Hellow david,I hope All is well with you and your family.Thanks for responding to my comments,as I appreciate discourse with informed and engaged persons.I must say that I apologise if I seemed to catagorize you as a person,that was and is not my intention. however,I insist that your beliefs are far removed from bibicle teaching,and am eager to debate you concerning this most important topic. Let me begin with the book,The Tragedy Of The Commons. Were you aware that Hardin,after the book was widly discussed by the public,commented that he wished he would have titled his work the tradegy of the un-regulated or un-managed commons? Hardin was in no way, an unwavering advocate of privitization.Also ,Hardin examined and wrote about the plight of the commons in one corner of the world,and at a particular time in history.The subject matter of his book is not represenitive of all forms of communalisam throughout history.I must point out that for the most part the American Indians were a communal culture,meaning land and resources were shared by members of the tribe or tribes.I also must add that the natives were largly exempt from poverty intill the arival of the Europeons.The events Hardin described-the degradation of the land and resources,can be attributed to the advent of modern market forces.Market forces which awarded individual profit over the needs of the community.Prior to the arise of the market economy,the local community shared adjacant lands and resources for the common good of the community.At this point I will point out that the original churches were communal in nature.The early churches strived to seperate themselves from the prevailing economic customs by establishing self-suffeciant communities where resources were shared.Yes,I am aware of the concept of tragedy of the commons and yes, I still believe that land and its resources should be shared by all ,but not without mutualy agreed upon regulations,and never in response to fickle and ever changing market forces.Gods creation should be managed according to need,not greed. Concerning the issue of work that has to be done to turn raw material into valuble products.I am not certain as to what your argument is.Are you saying that those who work the hardest should own the most? You have to be aware of the fact that worldwide the people who are working the hardest,are not the people who own most of the land and resourses!In Africa thousands of acers of land,are owned by corperate tycoons who never break a sweat away from their private golf courses ! I disagree with your statment in general,because I believe that many of the product people are working hard to produce may be marketable but are generaly useless.As far as products we truly need,many of them can be assembled with realativly little labor.Historians will tell you that mankind is spending more time than ever working just to aquire the basic nessesities.This is because the majority of the planets wealth is owned by so few.This fact can be readily confirmed on the internet. You made the statement that a scociety where no one owned any thing, would be a scociety of perpetual poverty.I argue that a scociety of shared wealth is just that.No historian would suggest that The American Indians or any other native culture was perpetually impoverished ! In fact study history and you will find that poverty is a creation of market economies.Study the history of the Europeon enclosure movements and you will find that abject poverty began after the aristocracies began confisticating the common lands.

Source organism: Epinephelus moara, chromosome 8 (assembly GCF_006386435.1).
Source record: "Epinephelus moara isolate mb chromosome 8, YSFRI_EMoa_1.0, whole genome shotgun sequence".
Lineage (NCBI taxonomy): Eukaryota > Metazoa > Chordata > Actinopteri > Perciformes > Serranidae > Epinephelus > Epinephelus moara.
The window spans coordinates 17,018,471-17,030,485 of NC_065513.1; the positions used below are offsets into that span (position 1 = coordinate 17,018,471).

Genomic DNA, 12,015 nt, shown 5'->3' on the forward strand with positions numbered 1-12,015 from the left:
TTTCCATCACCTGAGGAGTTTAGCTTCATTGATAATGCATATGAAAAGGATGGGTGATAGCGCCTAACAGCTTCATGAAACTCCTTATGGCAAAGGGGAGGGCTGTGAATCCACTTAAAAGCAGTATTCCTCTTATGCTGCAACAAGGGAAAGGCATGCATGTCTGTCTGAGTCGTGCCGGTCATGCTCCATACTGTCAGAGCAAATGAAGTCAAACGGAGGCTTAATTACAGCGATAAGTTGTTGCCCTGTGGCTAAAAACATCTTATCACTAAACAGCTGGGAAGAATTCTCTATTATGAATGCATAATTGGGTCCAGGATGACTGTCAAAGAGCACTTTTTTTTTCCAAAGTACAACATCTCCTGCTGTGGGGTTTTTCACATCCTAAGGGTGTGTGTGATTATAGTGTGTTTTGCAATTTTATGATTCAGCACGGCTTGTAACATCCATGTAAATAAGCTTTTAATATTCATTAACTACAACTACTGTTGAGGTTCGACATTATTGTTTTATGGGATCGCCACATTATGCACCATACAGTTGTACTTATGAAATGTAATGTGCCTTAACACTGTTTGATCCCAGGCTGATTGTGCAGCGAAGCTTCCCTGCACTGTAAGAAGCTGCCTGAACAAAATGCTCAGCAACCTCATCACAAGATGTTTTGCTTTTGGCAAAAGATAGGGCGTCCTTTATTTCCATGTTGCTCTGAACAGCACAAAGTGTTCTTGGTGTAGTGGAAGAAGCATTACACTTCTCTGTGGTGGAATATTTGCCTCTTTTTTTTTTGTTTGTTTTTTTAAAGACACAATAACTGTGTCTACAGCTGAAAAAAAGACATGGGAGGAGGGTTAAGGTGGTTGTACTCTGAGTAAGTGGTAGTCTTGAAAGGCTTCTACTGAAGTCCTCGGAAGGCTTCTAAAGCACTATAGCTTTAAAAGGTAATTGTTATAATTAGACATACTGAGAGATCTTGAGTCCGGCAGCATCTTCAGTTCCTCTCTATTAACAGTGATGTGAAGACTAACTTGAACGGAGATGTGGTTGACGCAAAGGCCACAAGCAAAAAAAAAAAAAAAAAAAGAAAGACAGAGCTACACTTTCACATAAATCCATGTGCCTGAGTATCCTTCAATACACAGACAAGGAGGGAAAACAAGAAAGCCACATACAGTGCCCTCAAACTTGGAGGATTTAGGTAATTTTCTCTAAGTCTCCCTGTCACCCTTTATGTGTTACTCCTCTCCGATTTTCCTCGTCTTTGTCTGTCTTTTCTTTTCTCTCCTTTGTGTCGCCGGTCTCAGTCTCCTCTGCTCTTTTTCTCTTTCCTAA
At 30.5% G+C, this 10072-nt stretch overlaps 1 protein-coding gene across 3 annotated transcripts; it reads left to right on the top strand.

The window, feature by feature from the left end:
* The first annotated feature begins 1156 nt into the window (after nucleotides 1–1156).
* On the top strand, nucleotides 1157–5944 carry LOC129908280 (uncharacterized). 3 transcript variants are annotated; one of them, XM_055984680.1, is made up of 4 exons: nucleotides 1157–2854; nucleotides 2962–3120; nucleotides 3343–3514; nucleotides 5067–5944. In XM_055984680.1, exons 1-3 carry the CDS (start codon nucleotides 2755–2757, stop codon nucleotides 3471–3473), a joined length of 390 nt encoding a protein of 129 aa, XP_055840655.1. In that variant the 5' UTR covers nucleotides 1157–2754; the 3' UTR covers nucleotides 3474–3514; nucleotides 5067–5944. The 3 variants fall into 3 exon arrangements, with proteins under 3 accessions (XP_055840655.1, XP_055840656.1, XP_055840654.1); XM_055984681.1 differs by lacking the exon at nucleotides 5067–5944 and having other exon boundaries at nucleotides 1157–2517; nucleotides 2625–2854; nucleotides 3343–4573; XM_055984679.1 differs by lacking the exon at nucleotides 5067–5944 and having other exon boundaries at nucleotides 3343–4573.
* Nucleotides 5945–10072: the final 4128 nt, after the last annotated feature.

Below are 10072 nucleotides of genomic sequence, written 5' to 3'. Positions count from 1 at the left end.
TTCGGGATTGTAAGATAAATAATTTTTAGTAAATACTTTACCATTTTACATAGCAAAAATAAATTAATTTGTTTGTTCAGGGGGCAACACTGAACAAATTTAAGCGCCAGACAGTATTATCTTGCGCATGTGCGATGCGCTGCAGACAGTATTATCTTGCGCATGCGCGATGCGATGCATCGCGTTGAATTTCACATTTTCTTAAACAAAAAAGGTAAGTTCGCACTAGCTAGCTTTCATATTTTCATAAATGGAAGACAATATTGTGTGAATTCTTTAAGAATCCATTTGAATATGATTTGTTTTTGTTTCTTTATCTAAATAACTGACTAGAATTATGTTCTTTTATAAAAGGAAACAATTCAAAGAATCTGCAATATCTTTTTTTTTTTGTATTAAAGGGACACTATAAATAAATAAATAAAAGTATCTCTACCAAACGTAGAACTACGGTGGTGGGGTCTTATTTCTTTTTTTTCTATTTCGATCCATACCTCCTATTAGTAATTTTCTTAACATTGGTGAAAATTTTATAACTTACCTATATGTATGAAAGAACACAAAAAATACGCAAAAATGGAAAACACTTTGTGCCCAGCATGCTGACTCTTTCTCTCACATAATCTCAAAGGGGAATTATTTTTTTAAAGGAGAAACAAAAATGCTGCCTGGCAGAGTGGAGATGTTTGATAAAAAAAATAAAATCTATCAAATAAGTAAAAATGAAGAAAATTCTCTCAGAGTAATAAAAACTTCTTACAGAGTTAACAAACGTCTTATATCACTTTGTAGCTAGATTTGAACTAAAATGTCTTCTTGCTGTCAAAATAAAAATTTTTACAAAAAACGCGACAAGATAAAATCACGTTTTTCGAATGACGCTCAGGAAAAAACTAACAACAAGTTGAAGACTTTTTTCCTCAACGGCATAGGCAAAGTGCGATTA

Your comment,I see nothing in the bible telling them they should give up ownership rights.Well are not christans instructed to share ?You are familiar with the parable of the rich man who would not even share his crumbs? And what about the rich farmer was told to sell all he owned and give the proceeds to the poor and then follow christ? In my previous letter did I fail to mention the fact that God even takes care of the small birds? What do they own? Yes David,someone can give up what he does not own.Consider a criminal who by choice of concsious returns something stolen.Imagine I find a wallet belonging to a freind,I certanly do not own the wallet just because I found it,but I can choose to either keep it or give it up to my freind.Incidentaly ,I could choose to work hard to conceal the fact that I had my freinds wallet,the fact that I expended much effort trying to keep the wallet from my freind would not make the wallet mine! Well David,I wish I had more time but prior responsibilities are calling. So for now good by. Hope to hear from you soon. James